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dc.contributor.advisorObeid, Iyad
dc.creatorBalasubramanian, Karthikeyan
dc.date.accessioned2020-10-20T13:33:26Z
dc.date.available2020-10-20T13:33:26Z
dc.date.issued2011
dc.identifier.other864885215
dc.identifier.urihttp://hdl.handle.net/20.500.12613/727
dc.description.abstractAnalyzing the brain's behavior in terms of its neuronal activity is the fundamental purpose of Brain-Machine Interfaces (BMIs). Neuronal activity is often assumed to be encoded in the rate of neuronal action potential spikes. Successful performance of a BMI system is tied to the efficiency of its individual processing elements such as spike detection, sorting and decoding. To achieve reliable operation, BMIs are equipped with hundreds of electrodes at the neural interface. While a single electrode/tetrode communicates with up to four neurons at a given instant of time, a typical interface communicates with an ensemble of hundreds or even thousands of neurons. However, translation of these signals (data) into usable information for real-time BMIs is bottlenecked due to the lack of efficient real-time algorithms and real-time hardware that can handle massively parallel channels of neural data. The research presented here addresses this issue by developing real-time neural processing algorithms that can be implemented in reconfigurable hardware and thus, can be scaled to handle thousands of channels in parallel. The developed reconfigurable system serves as an evaluation platform for investigating the fundamental design tradeoffs in allocating finite hardware resources for a reliable BMI. In this work, the generic architectural layout needed to process neural signals in a massive scale is discussed. A System-on-Chip design with embedded system architecture is presented for FPGA hardware realization that features (a) scalability (b) reconfigurability, and (c) real-time operability. A prototype design incorporating a dual processor system and essential neural signal processing routines such as real-time spike detection and sorting is presented. Two kinds of spike detectors, a simple threshold-based and non-linear energy operator-based, were implemented. To achieve real-time spike sorting, a fuzzy logic-based spike sorter was developed and synthesized in the hardware. Furthermore, a real-time kernel to monitor the high-level interactions of the system was implemented. The entire system was realized in a platform FPGA (Xilinx Virtex-5 LX110T). The system was tested using extracellular neural recordings from three different animals, a owl monkey, a macaque and a rat. Operational performance of the system is demonstrated for a 300 channel neural interface. Scaling the system to 900 channels is trivial.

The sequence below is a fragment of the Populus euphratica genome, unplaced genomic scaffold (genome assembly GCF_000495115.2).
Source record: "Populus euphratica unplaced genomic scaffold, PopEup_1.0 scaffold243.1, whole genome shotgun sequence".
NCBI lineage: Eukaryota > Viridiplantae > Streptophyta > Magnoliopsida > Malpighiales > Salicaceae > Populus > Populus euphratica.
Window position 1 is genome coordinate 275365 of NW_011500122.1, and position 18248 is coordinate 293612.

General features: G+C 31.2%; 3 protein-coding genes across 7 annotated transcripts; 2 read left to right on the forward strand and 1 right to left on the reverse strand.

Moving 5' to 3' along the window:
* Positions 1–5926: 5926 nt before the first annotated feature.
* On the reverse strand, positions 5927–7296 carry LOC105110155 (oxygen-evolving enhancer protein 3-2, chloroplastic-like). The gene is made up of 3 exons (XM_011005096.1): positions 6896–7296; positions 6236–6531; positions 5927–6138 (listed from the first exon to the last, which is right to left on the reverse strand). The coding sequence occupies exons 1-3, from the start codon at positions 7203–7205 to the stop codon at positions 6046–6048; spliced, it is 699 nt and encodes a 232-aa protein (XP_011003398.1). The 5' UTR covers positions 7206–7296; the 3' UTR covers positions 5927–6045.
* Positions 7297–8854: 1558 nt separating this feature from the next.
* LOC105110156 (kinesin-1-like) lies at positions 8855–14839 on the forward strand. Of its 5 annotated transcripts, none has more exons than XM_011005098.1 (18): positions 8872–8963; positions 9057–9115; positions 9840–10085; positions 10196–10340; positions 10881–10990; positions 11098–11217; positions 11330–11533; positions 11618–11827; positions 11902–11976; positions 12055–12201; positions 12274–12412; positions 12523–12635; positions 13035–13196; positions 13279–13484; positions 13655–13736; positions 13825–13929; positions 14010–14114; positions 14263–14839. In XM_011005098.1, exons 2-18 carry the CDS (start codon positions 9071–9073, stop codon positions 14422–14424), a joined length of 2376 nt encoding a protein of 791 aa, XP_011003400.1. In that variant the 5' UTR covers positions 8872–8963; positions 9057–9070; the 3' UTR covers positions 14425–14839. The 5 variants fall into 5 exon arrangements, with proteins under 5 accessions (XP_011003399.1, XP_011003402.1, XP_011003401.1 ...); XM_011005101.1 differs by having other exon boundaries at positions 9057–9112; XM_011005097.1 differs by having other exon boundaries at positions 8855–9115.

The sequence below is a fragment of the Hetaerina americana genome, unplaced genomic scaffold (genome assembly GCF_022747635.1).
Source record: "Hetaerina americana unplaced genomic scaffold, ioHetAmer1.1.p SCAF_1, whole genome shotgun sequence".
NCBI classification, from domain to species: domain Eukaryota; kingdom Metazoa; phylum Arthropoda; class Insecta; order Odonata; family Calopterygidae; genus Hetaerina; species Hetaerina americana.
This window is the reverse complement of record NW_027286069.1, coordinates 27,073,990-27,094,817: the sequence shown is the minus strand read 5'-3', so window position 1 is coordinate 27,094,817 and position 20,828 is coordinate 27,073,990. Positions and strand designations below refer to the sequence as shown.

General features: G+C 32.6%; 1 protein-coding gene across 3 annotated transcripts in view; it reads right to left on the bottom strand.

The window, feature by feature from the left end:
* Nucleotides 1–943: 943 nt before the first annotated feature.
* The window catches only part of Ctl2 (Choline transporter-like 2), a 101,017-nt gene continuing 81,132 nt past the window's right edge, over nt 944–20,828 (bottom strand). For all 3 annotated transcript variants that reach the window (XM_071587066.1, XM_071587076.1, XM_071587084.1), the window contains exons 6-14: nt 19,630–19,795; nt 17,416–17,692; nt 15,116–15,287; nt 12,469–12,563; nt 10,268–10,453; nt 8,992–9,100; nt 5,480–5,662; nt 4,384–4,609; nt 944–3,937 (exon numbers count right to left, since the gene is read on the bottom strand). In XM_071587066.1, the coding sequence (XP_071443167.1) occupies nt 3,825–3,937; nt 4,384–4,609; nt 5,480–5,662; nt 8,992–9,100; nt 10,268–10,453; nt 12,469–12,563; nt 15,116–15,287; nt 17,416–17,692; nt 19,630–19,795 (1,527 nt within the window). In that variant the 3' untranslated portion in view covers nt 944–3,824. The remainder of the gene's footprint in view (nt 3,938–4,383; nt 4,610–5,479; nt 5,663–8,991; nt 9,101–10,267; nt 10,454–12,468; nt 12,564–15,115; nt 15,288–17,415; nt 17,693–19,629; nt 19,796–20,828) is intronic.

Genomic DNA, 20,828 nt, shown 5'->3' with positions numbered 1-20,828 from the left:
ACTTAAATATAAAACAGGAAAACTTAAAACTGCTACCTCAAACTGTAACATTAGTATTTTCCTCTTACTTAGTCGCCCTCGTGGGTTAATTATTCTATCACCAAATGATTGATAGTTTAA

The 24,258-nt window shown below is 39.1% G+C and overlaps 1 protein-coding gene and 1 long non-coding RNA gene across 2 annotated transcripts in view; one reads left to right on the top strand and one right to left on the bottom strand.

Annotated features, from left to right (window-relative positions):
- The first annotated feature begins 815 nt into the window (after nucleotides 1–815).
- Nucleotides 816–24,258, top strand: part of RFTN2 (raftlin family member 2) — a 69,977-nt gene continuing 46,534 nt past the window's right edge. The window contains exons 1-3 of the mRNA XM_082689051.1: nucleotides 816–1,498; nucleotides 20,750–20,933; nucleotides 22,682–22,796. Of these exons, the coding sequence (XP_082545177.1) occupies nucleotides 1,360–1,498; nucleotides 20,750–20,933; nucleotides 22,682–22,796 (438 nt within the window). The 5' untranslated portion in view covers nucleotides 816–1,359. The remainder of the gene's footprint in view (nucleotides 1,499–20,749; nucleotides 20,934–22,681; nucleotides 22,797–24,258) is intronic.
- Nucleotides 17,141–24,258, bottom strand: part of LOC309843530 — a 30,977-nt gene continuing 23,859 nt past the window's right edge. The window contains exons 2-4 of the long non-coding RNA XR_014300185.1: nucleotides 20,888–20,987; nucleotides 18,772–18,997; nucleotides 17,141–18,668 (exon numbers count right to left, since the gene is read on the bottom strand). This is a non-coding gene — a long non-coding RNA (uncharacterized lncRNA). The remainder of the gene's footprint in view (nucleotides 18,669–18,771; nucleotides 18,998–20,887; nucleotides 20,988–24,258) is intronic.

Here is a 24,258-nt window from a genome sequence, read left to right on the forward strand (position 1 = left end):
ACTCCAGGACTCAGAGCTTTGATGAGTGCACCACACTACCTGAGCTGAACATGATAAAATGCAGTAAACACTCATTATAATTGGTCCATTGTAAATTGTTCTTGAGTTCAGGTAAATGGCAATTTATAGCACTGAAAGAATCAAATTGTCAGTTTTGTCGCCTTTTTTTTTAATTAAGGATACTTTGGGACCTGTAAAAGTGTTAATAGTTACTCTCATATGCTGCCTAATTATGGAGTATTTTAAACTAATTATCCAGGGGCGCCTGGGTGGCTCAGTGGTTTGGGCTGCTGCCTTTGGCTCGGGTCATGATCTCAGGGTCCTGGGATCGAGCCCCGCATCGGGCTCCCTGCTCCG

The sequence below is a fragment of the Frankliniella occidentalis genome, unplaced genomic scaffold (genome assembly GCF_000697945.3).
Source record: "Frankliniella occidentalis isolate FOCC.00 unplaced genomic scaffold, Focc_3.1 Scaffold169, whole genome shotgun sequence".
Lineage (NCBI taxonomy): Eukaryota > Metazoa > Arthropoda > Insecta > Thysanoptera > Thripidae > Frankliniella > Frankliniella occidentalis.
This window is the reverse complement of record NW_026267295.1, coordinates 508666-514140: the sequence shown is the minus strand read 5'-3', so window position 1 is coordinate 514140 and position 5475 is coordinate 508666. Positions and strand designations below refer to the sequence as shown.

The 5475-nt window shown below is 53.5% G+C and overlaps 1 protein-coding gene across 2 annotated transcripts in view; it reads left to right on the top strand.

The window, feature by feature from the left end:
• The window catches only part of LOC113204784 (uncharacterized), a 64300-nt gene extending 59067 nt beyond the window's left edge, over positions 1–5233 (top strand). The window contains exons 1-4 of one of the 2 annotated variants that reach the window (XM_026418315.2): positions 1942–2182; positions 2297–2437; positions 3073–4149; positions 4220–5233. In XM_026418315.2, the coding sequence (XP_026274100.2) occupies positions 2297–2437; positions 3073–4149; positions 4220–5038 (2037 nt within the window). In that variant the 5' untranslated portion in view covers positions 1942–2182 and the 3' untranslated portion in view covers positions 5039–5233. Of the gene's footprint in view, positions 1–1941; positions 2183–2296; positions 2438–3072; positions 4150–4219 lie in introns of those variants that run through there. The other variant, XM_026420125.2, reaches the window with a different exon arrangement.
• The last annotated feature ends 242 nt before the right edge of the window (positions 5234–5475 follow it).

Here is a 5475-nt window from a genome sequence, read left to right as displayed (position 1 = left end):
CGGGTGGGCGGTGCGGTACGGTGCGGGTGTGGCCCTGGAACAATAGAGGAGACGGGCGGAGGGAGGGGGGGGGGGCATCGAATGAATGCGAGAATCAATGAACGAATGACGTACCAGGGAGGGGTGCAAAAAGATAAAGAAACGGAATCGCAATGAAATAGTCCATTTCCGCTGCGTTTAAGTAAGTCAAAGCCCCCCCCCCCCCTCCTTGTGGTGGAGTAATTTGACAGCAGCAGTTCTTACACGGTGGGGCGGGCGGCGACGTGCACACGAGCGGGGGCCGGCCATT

dc.format.extent163 pages
dc.language.isoeng
dc.publisherTemple University. Libraries
dc.relation.ispartofTheses and Dissertations
dc.rightsIN COPYRIGHT- This Rights Statement can be used for an Item that is in copyright. Using this statement implies that the organization making this Item available has determined that the Item is in copyright and either is the rights-holder, has obtained permission from the rights-holder(s) to make their Work(s) available, or makes the Item available under an exception or limitation to copyright (including Fair Use) that entitles it to make the Item available.
dc.rights.urihttp://rightsstatements.org/vocab/InC/1.0/
dc.subjectElectrical Engineering
dc.subjectEngineering, Biomedical
dc.subjectNeurosciences
dc.subjectFuzzy Logic Hardware
dc.subjectFuzzy Spike Sorter
dc.subjectNeural Signal Processing
dc.subjectReconfigurable System-on-chip
dc.subjectScalable and Real-time Hardware
dc.subjectSpike Detection and Sorting
dc.titleReconfigurable System-on-Chip Architecture for Neural Signal Processing
dc.typeText
dc.type.genreThesis/Dissertation
dc.contributor.committeememberKiani, Mohammad F.
dc.contributor.committeememberYantorno, Robert E.
dc.contributor.committeememberHelferty, John J.
dc.contributor.committeememberShi, Justin Y.
dc.description.departmentElectrical and Computer Engineering
dc.relation.doihttp://dx.doi.org/10.34944/dspace/709
dc.ada.noteFor Americans with Disabilities Act (ADA) accommodation, including help with reading this content, please contact scholarshare@temple.edu
dc.description.degreePh.D.
refterms.dateFOA2020-10-20T13:33:26Z


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